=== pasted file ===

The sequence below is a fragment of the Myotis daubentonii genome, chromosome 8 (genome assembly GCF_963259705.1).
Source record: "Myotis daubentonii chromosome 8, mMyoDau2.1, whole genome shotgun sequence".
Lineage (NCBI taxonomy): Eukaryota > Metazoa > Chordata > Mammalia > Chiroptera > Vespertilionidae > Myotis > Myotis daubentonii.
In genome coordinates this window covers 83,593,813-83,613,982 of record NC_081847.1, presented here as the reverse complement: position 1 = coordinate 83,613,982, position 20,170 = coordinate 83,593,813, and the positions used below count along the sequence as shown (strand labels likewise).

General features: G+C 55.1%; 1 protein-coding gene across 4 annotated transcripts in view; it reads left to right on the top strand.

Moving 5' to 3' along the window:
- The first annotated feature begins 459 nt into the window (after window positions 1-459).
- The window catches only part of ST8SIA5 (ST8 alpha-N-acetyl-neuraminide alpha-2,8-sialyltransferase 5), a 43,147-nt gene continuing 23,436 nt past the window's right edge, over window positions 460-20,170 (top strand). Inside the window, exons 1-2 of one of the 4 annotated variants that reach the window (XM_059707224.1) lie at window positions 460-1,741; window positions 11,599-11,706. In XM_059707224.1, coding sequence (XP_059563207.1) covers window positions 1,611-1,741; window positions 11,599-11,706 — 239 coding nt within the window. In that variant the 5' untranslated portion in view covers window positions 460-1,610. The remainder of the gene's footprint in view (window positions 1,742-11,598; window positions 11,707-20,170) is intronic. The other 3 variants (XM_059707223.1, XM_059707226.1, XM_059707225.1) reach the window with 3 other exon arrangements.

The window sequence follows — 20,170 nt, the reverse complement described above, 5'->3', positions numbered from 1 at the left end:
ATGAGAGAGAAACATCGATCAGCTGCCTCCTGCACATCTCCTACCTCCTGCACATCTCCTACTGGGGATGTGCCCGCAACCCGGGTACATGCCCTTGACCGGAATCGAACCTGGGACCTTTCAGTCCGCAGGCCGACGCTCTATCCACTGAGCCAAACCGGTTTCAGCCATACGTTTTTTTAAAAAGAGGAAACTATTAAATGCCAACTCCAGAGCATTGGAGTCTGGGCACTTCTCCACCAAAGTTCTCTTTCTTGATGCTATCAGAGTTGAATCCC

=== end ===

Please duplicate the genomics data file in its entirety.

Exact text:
The sequence below is a fragment of the Myotis daubentonii genome, chromosome 8 (genome assembly GCF_963259705.1).
Source record: "Myotis daubentonii chromosome 8, mMyoDau2.1, whole genome shotgun sequence".
Lineage (NCBI taxonomy): Eukaryota > Metazoa > Chordata > Mammalia > Chiroptera > Vespertilionidae > Myotis > Myotis daubentonii.
In genome coordinates this window covers 83,593,813-83,613,982 of record NC_081847.1, presented here as the reverse complement: position 1 = coordinate 83,613,982, position 20,170 = coordinate 83,593,813, and the positions used below count along the sequence as shown (strand labels likewise).

General features: G+C 55.1%; 1 protein-coding gene across 4 annotated transcripts in view; it reads left to right on the top strand.

Moving 5' to 3' along the window:
- The first annotated feature begins 459 nt into the window (after window positions 1-459).
- The window catches only part of ST8SIA5 (ST8 alpha-N-acetyl-neuraminide alpha-2,8-sialyltransferase 5), a 43,147-nt gene continuing 23,436 nt past the window's right edge, over window positions 460-20,170 (top strand). Inside the window, exons 1-2 of one of the 4 annotated variants that reach the window (XM_059707224.1) lie at window positions 460-1,741; window positions 11,599-11,706. In XM_059707224.1, coding sequence (XP_059563207.1) covers window positions 1,611-1,741; window positions 11,599-11,706 — 239 coding nt within the window. In that variant the 5' untranslated portion in view covers window positions 460-1,610. The remainder of the gene's footprint in view (window positions 1,742-11,598; window positions 11,707-20,170) is intronic. The other 3 variants (XM_059707223.1, XM_059707226.1, XM_059707225.1) reach the window with 3 other exon arrangements.

The window sequence follows — 20,170 nt, the reverse complement described above, 5'->3', positions numbered from 1 at the left end:
ATGAGAGAGAAACATCGATCAGCTGCCTCCTGCACATCTCCTACCTCCTGCACATCTCCTACTGGGGATGTGCCCGCAACCCGGGTACATGCCCTTGACCGGAATCGAACCTGGGACCTTTCAGTCCGCAGGCCGACGCTCTATCCACTGAGCCAAACCGGTTTCAGCCATACGTTTTTTTAAAAAGAGGAAACTATTAAATGCCAACTCCAGAGCATTGGAGTCTGGGCACTTCTCCACCAAAGTTCTCTTTCTTGATGCTATCAGAGTTGAATCCC